Saturday, June 25, 2011

The Best Dog

Today is a sad day in the house of Utter Chaos. Our beloved Timmy has left us to go to his final resting place. There was never a better dog on this earth than my Timmy.

Timmy came to us as a puppy. I still remember the first time we saw him, curled up next to his mom (a Springer Spaniel). He was tiny, very quiet, and sweet. He had been named named him Poochie, but that name didn't stick. I have to admit, I thought naming him Timmy was weird, but we got him for the kids, and Jill named him Timothy -- Timmy for short. He didn't stay tiny for long, and his heart was as big as the rest of him.

Timmy had a penchant for food, and for running. He once chewed the entire lining out of my church coat, just to get to the one Hershey kiss contained therein. It was not unusual for him to help himself to any kind of food lying around, whether it was a steak, a cake, or his favorite -- chocolate. It didn't take me long to figure out the dosage of Pepto Bismol for a dog his age. We used it frequently.

Timmy ran away more times than I could count, but it wasn't to get away. It was to socialize. He would go flying out of the yard and be gone before you could catch him, only to come wandering back 10 or 12 hours later. At that point, he would flop down in front of the fireplace (he was allergic to our carpet) and sleep for several hours. I never knew what he did on those days off, but he sure seemed to enjoy himself.

One time, Timmy took off, and it was several hours before anyone realized he was gone. (This is a busy house and we simply missed it.) That night, he didn't come back, and I was worried sick. Next morning, we got a call from someone who said they had him. We got to their house, only to be told that yes, they had him, but he had taken off that morning. And oh, by the way, "he is the best dog." Yes, he was. The next day, the exact same thing happened -- he had wandered up to someone, they called, and he was gone before we arrived to get him. "And oh, by the way, he is the best dog!" Yes, he was. This went on for four days, till he finally was nabbed and taken, of all things, to our vet. Fortunately they recognized him, called us, and we got him back. After that, he got microchipped.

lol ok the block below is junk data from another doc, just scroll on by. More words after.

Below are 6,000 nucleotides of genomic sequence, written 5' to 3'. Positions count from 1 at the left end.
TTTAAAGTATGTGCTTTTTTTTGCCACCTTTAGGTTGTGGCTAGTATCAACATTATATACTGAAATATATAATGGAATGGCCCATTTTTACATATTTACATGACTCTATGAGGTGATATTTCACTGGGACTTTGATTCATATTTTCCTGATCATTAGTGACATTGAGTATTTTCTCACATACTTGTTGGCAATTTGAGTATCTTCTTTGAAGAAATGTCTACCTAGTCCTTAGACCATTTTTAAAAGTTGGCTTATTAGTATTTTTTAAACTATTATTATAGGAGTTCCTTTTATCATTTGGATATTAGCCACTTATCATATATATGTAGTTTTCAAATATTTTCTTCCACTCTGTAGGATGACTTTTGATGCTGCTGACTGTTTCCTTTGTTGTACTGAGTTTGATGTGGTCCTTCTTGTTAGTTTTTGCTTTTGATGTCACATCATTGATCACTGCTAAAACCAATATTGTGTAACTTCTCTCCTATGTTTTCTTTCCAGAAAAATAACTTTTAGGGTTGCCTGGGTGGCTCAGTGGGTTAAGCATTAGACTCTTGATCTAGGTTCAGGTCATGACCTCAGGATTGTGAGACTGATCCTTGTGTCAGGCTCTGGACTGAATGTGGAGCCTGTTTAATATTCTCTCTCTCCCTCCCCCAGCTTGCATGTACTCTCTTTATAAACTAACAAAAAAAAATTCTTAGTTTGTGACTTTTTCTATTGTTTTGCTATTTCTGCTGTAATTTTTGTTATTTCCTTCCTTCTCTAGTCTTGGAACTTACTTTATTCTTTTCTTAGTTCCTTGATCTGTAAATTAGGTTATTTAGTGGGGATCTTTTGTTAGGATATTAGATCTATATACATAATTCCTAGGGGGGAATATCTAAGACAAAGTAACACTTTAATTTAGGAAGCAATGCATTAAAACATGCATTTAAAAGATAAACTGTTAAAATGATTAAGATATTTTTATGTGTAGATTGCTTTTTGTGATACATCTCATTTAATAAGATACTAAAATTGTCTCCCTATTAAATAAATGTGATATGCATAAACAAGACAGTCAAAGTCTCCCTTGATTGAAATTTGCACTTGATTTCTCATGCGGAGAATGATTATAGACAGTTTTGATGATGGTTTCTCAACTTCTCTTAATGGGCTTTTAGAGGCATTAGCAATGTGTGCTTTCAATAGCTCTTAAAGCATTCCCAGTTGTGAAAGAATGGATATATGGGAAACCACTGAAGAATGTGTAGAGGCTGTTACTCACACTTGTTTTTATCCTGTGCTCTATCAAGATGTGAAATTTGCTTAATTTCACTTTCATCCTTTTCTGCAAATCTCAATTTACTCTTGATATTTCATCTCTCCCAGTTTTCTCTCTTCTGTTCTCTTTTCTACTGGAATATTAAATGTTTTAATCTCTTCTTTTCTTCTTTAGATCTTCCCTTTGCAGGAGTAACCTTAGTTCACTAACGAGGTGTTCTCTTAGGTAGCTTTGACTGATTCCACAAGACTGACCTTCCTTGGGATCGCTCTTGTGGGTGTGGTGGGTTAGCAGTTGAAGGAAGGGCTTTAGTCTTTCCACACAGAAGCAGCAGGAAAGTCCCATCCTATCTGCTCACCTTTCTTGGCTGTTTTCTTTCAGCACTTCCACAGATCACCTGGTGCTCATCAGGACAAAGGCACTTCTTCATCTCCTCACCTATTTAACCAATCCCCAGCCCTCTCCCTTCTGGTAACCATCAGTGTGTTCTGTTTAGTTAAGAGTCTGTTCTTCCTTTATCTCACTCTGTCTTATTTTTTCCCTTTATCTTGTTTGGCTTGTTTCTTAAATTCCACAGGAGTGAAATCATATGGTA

Twice he escaped and was taken to the Humane Society. The first time, we called to see if by chance he was there, figuring there was no way, because he hadn't been gone much more than an hour, and the Humane Society is 45 minutes away. They told us that they didn't think he was there, but we were welcome to come and look to verify this. We walked into the Found pets area where most people never go, and a caucophony of dog barking hit us like a wave. Somehow, in all that noise, Jill said she heard Timmy. I thought she was crazy, but I should've known better. I followed her as she quickly went through the rooms and straight to Timmy, who stood there wagging his tail like we had just gotten home. How Jill did that, I will never know.